Saturday, July 23, 2011

A Death We See All Too Often: Amy Winehouse
    We may not understand that we can't control addiction- it controls us.
    Simply put, we live in a world of addiction: addiction to drugs, alcohol, sex, money, food, people, dangerous behavior, etc. It seems that we have forsaken a lifestyle of moderation as we spiral further out of balance. We see cases like Amy's everyday. We are drawn to people like Amy Winehouse because addiction is an epidemic: good or bad, it has become a part of our society. Amy's death is like a tragic car accident on the side of the road: we know it's wrong to look but can't stop staring. In many ways, when something happens to someone else, it takes the focus off of us and our responsibilities to ourselves.
    Amy suffered from a substance abuse disorder since she was a teenager. Although the exact cause of her death has not yet been specified, I believe Amy died of a toxic combination of alcohol with amphetamine or cocaine. Though she had just gotten out of rehab, Amy's reintegration into the normal world was premature because she was still psychologically dependent on various substances. Amy was still at serious risk for relapse into abuse and subsequent physical dependence: her time in rehab was insufficient for her to beat her dependence. Psychological dependence does not have to be limited only to substances; Amy's behavioral patterns can be considered "addictions" if they become uncontrollable: self-injury by compulsive drinking and taking drugs in the same time can become incredibly harmful.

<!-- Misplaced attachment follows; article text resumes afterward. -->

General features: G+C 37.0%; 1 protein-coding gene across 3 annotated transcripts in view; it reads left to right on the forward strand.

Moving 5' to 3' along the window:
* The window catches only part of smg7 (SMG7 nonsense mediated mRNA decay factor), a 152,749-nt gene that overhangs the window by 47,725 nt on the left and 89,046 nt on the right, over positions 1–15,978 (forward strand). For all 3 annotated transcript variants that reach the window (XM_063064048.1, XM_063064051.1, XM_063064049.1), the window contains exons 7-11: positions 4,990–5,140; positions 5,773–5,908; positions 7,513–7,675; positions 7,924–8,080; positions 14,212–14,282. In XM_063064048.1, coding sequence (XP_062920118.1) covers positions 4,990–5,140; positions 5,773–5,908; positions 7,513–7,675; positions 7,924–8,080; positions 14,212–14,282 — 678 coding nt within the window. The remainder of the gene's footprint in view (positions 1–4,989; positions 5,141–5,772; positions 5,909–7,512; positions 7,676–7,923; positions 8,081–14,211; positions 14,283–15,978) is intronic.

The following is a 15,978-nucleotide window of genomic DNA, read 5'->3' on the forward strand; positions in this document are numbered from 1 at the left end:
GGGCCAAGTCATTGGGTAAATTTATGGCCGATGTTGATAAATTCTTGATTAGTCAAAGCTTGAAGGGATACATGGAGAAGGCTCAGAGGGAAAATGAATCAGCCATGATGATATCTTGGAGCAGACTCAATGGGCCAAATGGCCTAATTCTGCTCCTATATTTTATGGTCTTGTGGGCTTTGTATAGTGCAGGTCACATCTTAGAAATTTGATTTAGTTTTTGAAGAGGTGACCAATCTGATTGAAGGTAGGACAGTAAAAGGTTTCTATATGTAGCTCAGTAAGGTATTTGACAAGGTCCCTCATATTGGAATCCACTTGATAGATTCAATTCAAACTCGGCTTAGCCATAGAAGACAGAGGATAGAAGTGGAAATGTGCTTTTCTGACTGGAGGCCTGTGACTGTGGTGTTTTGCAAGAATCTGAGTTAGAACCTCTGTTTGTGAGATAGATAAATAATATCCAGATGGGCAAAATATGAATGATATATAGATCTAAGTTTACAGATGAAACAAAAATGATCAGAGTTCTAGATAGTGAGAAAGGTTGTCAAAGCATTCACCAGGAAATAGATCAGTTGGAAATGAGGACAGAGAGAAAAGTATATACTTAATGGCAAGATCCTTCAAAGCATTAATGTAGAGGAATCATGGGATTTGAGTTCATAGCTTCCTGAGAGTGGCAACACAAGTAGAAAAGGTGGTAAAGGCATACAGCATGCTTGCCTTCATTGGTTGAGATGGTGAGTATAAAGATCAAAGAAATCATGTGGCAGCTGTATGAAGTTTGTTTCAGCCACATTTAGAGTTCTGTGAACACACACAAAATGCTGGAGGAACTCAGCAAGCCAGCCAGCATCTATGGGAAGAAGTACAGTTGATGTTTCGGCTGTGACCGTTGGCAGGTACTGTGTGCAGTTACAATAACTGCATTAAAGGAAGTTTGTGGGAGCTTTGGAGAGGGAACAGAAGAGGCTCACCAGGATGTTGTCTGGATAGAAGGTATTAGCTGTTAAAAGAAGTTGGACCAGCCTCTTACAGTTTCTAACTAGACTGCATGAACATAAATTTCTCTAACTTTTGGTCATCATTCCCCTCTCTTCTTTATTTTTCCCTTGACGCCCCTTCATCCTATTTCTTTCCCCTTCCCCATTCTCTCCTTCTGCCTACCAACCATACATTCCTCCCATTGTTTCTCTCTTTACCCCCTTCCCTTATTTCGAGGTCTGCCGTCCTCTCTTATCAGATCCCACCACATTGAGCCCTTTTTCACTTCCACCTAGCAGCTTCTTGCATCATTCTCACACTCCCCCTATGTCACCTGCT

But what does Amy's death, in turn, say about us as a nation? We have become accustomed to witnessing younger and younger celebrities dying before their time due to addiction. What we fail to realize is that as our attitude towards such tragedies becomes more careless, we subconsciously allow such senseless tragedies to occur more frequently. This is not normal or right. We have to reclaim our sense of balance and inner harmony to finally stop the cycle of substance abuse and self-destruction.

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